Silvestre de Sousa will go back to the future on Pakistan Star as both he and trainer Tony Cruz attempt to unlock the powerful gelding’s best form.

The Brazilian will jump aboard the dual Group One winner for the first time since April 2017 in Sunday’s Stewards’ Cup (1,600m), where he will meet champion Beauty Generation.

After travelling keenly in all four of his races this season, Pakistan Star has not shown his customary big finishes, but De Sousa believes he can change that.

“I think it will be a slowly run race but I think we should just try to hang onto him a bit further back and let him run on,” he said. “He’s is a horse that used to do 21, 22 [seconds] flat running home, he would fly.

“He’s been quite keen, I think when you put him in the race like that he burns himself out. I have been trying to review the way he used to like to run and try to do the same patterns and see if he can show something.”

In his four rides on Pakistan Star, De Sousa has had three big-race seconds in the Classic Cup, Hong Kong Derby and Group One QE II Cup.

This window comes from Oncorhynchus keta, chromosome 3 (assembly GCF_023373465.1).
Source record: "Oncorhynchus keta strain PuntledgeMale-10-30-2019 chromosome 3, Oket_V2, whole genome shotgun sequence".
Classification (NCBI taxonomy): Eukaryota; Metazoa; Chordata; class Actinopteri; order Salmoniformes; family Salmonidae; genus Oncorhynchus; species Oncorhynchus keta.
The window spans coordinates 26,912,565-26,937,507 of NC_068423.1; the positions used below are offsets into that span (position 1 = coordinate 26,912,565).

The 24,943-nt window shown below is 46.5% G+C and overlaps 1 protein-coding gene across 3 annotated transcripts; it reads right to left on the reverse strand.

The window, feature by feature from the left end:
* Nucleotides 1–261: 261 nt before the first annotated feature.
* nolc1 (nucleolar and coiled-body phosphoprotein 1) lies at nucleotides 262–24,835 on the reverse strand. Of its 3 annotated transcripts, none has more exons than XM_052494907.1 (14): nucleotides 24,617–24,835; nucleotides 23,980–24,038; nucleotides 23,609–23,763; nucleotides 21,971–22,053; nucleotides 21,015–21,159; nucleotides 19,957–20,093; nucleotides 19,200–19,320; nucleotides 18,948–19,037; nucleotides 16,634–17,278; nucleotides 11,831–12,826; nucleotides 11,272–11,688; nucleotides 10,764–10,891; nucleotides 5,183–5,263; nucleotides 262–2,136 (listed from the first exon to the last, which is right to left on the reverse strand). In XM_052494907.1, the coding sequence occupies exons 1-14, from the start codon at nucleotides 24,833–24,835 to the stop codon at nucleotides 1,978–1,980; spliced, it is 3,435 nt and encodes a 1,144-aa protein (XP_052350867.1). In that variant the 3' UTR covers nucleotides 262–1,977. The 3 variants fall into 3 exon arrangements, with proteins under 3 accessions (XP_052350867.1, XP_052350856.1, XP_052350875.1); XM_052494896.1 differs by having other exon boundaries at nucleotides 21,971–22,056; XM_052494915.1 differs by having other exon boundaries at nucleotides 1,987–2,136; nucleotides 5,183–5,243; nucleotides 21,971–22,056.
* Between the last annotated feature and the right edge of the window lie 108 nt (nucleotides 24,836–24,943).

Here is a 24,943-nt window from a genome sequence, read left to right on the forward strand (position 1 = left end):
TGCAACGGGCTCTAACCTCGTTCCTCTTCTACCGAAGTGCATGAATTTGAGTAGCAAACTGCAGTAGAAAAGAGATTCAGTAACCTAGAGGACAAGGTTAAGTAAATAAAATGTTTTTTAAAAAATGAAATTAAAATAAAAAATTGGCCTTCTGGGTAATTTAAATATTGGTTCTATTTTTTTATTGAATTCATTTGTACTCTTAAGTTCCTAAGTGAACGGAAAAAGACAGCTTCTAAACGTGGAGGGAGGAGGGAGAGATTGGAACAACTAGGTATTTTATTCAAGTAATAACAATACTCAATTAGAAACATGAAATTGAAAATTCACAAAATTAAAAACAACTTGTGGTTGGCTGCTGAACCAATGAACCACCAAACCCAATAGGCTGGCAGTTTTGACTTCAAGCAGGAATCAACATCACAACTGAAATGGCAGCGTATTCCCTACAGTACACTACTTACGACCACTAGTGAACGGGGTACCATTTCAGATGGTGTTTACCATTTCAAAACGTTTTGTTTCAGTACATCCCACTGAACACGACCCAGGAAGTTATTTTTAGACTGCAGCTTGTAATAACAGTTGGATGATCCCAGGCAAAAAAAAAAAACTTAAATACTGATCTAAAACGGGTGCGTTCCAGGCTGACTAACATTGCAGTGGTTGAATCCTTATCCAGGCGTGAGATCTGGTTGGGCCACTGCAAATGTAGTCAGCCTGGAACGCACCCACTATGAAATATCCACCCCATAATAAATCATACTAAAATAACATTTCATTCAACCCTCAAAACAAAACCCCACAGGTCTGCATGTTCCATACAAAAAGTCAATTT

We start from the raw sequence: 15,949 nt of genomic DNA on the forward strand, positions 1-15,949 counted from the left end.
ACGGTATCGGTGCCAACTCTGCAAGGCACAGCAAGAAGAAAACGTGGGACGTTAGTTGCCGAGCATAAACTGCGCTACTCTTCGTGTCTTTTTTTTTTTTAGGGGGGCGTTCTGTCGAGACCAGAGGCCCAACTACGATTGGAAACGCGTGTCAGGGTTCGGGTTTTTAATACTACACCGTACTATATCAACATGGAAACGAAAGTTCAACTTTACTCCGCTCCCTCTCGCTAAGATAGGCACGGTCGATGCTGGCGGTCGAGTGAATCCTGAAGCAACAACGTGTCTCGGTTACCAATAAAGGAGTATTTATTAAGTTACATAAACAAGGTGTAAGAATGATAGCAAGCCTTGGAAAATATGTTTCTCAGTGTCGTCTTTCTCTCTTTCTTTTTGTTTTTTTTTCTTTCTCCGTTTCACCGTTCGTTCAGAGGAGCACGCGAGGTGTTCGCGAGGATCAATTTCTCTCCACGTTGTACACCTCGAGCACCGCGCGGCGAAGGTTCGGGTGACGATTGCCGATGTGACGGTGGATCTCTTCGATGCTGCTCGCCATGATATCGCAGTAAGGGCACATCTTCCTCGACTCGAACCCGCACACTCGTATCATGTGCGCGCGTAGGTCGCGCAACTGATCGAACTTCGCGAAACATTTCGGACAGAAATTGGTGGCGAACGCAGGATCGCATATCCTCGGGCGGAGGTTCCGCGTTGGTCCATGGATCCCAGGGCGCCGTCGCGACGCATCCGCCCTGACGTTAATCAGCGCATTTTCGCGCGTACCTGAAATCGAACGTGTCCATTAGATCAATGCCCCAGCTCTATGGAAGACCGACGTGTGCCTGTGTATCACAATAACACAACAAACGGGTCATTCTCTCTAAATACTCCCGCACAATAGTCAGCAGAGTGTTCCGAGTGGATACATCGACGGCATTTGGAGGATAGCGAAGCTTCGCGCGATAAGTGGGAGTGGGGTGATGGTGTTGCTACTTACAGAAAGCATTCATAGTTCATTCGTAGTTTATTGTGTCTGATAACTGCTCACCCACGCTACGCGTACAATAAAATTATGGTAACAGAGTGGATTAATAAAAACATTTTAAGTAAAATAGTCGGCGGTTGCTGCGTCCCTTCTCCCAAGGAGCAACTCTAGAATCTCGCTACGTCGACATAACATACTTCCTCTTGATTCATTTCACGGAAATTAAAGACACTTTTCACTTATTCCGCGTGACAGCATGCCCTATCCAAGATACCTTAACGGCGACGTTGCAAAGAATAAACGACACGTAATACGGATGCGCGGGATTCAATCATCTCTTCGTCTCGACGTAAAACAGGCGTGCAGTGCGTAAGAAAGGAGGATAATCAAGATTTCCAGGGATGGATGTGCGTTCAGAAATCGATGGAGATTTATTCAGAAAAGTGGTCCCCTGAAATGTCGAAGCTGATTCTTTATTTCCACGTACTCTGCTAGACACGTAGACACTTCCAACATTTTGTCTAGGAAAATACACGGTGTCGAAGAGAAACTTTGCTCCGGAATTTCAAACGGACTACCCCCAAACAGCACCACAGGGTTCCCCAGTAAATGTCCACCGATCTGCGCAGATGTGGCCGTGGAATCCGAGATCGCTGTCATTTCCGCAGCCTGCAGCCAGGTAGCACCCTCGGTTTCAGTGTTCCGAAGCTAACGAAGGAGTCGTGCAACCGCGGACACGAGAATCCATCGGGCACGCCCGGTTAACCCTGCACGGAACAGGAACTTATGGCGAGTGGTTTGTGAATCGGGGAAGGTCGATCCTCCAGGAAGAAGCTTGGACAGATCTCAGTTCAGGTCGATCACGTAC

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“There was always something to beat me unfortunately but he always used to run to the line with me,” De Sousa said.

“When he started winning races, I couldn’t get here to Hong Kong, I had commitments in England.”

After the long lay-off, the in-form jockey sat on the star horse for the first time last month in a barrier trial, where he said he had not lost any of his customary power.

“I did the last trial on him, that is it. He feels in good health but it is a tough race with Beauty Generation, if he runs a place we will be more than happy,” he said.

“He is a tricky horse to ride, sometimes when I ride him he would be on the bridle then he just drops off.

“Then you think he’s going to stop then he would pick himself up, so we hope he can be back to his best.”

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While it is only a six-horse field, it is not short on quality with the likes of Beauty Generation, Southern Legend and Conte also lining up.

Despite owner Kerm Din last month expressing doubt over the possibility of racing overseas with his enigmatic galloper, Cruz is keen on the idea, saying he thought the horse would travel well.

“I want to take him to Dubai, I believe he can do it. I think he’d be a good traveller, the only thing against him would be that he’s never gone left-handed but he has a good action and a turn of foot, so I think he’d handle it,” Cruz said

The six-year-old is nominated for two Group Ones in Dubai – the Dubai World Cup (2,000m, dirt) and the Dubai Turf (1,800m).

“I think the 1,800m will be the easier race and the distance will be perfect for him – the pace is always on in that race, which is what he wants – so we might go that way.”